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Image / Editorial

‘I had post-traumatic stress disorder after giving birth — and I’m not alone’


by Dominique McMullan
07th May 2020
‘I had post-traumatic stress disorder after giving birth — and I’m not alone’

I didn’t want to leave the house; I didn’t want to leave my bedroom. My eyes stung. My stitches stung. Everything stung… Dominique McMullan writes candidly about the trauma she experienced during childbirth and the anxiety and isolation she experienced afterwards


This week is Maternal Mental Health Week. This week is important. As many as one in five women develop a mental health problem during or after pregnancy. Maternal suicide is the leading cause of death during the first year after pregnancy (2019 MBRRACE-UK report).

This time last year my son was two weeks old. I remember lying in bed scrolling through the hashtag, with this little bird asleep beside me. I remember crying silently but so heavily that the bed shook as I read the messages posted from women around the world. I was in a fog, but those messages were a light.

Maybe, what I was experiencing was not so abnormal.

I wasn’t naïve. I never expected a bed of roses. But the depth and breadth of the feelings that clattered through me on becoming a mother shook me to the core. Every day I flicked between bliss and terror. Everything was turned up to ten, a little too loud.

Simultaneously, everything shrunk. I didn’t want to leave the house; I didn’t want to leave my bedroom. My eyes stung. My stitches stung. Everything stung. The world was raw and painful, like a graze that needed to be cleaned. Often, it was just too much.

His birth crashed into us. There was a point, just for a second or two, during which I wasn’t sure we were both going to live

I later found out I had post-traumatic stress disorder, a common disorder to come out of birth. A year later, I am still processing the experience. It was difficult. His birth crashed into us. There was a point, just for a second or two, during which I wasn’t sure we were both going to live.

I struggled with that in the aftermath. I couldn’t sleep for months. Anyone with a newborn knows that sleep is at a premium, but in the small windows I was granted, nothing came.

When sleep did come, I would wake up shouting from terrors that involved being back in the hospital, about to give birth again. My hips would ache at night, as the bones that had been pulled apart, came back together.

For months I could feel the impact of that day ricocheting around my body, and my mind.

Now, a year later, my mind is more peaceful. I am steady. Dare I say, I am happy. A thousand declarations of undying love wouldn’t cover how I feel about my little family.

I am strong and wise like I never felt before. I have clarity and kindness, where before I did not. I manage his little life, his smiles and his tears. And I could not be more grateful for everything that I have learned.

We were lucky in that a truly supportive network surrounded us on all sides. Ranks closed in and we were protected and nourished for that first year; that year in which so many other mothers can see no hope.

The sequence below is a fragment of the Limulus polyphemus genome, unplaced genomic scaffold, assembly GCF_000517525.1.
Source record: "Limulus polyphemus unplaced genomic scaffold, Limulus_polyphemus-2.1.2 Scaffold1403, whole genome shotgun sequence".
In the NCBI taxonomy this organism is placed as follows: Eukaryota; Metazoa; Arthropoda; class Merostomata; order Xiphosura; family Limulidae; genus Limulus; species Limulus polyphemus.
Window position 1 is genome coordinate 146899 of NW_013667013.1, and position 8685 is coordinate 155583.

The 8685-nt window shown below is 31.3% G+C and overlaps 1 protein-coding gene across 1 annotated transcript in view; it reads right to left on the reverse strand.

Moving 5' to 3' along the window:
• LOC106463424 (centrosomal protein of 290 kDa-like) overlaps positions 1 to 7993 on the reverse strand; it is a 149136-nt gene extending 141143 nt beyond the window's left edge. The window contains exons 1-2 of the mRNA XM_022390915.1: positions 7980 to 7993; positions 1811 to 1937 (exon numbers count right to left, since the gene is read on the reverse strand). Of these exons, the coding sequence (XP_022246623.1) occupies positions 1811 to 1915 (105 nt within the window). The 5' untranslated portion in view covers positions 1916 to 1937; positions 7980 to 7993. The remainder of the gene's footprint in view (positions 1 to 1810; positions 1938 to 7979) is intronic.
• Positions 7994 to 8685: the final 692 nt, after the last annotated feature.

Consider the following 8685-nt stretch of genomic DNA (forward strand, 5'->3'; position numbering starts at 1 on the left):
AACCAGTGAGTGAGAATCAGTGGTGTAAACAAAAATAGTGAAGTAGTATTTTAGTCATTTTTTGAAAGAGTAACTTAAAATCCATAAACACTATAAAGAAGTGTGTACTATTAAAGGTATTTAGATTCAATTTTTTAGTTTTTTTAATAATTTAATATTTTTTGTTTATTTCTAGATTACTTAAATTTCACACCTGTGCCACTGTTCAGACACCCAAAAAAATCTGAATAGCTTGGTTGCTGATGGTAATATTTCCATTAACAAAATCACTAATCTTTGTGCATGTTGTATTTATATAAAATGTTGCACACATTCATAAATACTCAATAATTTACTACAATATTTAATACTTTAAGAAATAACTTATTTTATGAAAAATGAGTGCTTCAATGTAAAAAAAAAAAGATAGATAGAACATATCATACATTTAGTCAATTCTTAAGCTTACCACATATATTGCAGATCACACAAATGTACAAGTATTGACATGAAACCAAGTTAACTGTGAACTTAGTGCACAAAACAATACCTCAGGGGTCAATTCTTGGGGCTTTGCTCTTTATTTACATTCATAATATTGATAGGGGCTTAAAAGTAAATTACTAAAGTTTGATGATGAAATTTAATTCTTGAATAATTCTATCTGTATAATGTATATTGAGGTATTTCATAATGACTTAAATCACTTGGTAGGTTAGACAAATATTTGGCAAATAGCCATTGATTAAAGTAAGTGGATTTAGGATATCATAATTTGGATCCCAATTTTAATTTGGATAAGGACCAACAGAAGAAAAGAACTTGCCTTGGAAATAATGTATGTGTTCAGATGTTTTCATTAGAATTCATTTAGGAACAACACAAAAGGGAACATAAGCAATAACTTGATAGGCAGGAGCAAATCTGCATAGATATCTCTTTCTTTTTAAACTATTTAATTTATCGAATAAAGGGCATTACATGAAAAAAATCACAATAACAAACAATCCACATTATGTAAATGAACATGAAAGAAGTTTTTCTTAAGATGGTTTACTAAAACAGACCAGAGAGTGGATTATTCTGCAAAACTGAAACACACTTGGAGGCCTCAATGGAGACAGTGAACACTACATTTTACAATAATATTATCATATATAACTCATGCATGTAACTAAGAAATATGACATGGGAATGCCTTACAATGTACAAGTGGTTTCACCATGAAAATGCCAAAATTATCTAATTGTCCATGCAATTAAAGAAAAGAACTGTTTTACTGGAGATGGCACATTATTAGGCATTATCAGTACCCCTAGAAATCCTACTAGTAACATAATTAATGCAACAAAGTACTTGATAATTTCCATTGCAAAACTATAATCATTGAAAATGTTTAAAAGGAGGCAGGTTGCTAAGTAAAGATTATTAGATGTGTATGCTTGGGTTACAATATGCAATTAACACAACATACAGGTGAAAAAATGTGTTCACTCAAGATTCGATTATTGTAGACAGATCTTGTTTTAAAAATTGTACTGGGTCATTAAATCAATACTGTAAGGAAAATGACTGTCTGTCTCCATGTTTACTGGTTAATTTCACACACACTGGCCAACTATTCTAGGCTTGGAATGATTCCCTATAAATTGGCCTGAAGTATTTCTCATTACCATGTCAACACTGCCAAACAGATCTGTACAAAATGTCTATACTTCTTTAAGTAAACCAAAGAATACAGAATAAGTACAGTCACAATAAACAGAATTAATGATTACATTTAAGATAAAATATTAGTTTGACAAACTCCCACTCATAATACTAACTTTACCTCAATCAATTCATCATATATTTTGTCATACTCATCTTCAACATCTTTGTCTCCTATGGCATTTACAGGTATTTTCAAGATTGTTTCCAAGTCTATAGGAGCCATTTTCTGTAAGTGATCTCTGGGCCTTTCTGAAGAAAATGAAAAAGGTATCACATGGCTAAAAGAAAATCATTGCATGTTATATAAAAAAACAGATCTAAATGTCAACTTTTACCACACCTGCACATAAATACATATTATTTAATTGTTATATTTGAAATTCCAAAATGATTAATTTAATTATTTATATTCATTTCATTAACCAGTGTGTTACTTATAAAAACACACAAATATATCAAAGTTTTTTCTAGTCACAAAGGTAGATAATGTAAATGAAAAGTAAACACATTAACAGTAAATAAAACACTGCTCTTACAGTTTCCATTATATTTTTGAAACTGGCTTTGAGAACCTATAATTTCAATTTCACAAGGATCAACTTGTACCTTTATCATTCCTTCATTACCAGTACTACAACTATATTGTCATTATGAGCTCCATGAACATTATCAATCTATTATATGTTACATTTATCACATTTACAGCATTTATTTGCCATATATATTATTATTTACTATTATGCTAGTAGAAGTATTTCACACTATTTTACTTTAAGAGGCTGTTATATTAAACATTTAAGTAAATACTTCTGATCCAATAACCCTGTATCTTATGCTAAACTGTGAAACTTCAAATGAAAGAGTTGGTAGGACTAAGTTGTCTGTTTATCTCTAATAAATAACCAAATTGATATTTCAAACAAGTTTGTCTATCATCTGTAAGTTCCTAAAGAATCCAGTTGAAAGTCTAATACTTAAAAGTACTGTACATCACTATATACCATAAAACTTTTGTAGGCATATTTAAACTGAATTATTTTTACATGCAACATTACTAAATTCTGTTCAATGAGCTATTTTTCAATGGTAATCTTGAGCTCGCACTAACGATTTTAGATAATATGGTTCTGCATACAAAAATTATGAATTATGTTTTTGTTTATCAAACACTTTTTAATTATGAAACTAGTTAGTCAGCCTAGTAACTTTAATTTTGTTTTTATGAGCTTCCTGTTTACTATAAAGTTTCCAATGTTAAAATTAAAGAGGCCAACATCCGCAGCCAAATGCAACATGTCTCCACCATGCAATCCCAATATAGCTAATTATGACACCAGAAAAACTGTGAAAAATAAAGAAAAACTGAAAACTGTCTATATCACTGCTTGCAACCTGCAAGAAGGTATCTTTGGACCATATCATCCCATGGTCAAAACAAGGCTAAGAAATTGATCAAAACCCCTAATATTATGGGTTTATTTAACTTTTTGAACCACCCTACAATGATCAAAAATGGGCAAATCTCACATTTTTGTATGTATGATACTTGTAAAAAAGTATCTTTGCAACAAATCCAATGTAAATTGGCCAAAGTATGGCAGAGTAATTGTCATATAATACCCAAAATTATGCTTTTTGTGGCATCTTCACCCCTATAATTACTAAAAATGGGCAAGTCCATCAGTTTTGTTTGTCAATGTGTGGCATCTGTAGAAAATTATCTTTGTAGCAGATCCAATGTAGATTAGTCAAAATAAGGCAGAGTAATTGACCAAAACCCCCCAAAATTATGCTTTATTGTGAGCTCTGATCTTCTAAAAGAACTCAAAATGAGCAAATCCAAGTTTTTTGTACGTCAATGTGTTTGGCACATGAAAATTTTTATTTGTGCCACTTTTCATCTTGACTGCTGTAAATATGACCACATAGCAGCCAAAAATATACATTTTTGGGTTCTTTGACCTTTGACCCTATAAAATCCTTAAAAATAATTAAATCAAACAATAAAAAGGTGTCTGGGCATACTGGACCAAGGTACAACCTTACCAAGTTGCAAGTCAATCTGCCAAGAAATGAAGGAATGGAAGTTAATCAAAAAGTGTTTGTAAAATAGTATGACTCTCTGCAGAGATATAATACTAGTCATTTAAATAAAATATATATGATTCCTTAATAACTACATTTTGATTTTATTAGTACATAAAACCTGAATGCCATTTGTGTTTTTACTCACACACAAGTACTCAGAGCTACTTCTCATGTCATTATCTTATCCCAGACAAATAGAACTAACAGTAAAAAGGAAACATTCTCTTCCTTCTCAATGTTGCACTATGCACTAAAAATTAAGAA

My experience is not unusual. Last year, when I wrote about how hard I found the transition to motherhood, I received hundreds of messages from women who felt the same way. I still receive those messages. What do they teach me? That it’s time to start talking, to start really talking.

For a long time women have been expected to quietly accept their suffering. We are taught from a young age not to moan; not to talk about the pain we might experience. Men don’t want to hear about that. And neither do women for that matter. Mothers, even more so, are expected to stand quietly in the background, happily carrying the load.

We need to talk about the relentlessness, the brutality, the animalistic nature of it all. We need to stop patronising new mothers, by thinking that the truth will put them off

But this needs to stop. We need to talk about the things that make us uncomfortable and squeamish. We need to talk about the relentlessness, the brutality, the animalistic nature of it all. We need to stop patronising new mothers, by thinking that the truth will put them off.

We need to talk about loss of identity, the isolation. We need to talk about the things that make us feel like we’re not good enough. We need to talk about the fear and the rage and the tears and the shouting. We need to talk about those things, without the preface of ‘I love them to the moon and back but…’

We need to shine a light into those really dark places, because there is so much power in vulnerability. And rarely are you alone in your thoughts.

Over the last year I connected with so many mothers. In the privacy of illuminated green and white squares, I heard so much pain. Now, more than ever before, this week matters. Because of Covid-19, new mothers are isolated in a way that is unthinkable.

Please, please reach out to them. Please let them know that they are not alone. Please let them know that they are not bad mothers. They are not their thoughts. Please let them know, that if they can just hang on in, the other side is more beautiful than they could ever imagine.

#MaternalMentalHealthWeek

Read more: ‘My birth was not like my pregnancy. It was complicated, scary and brutal’

Read more: ‘My first week back at work after maternity leave didn’t go exactly as I planned it’

Read more: ‘I was terrified they would take my children away if I admitted I was struggling’

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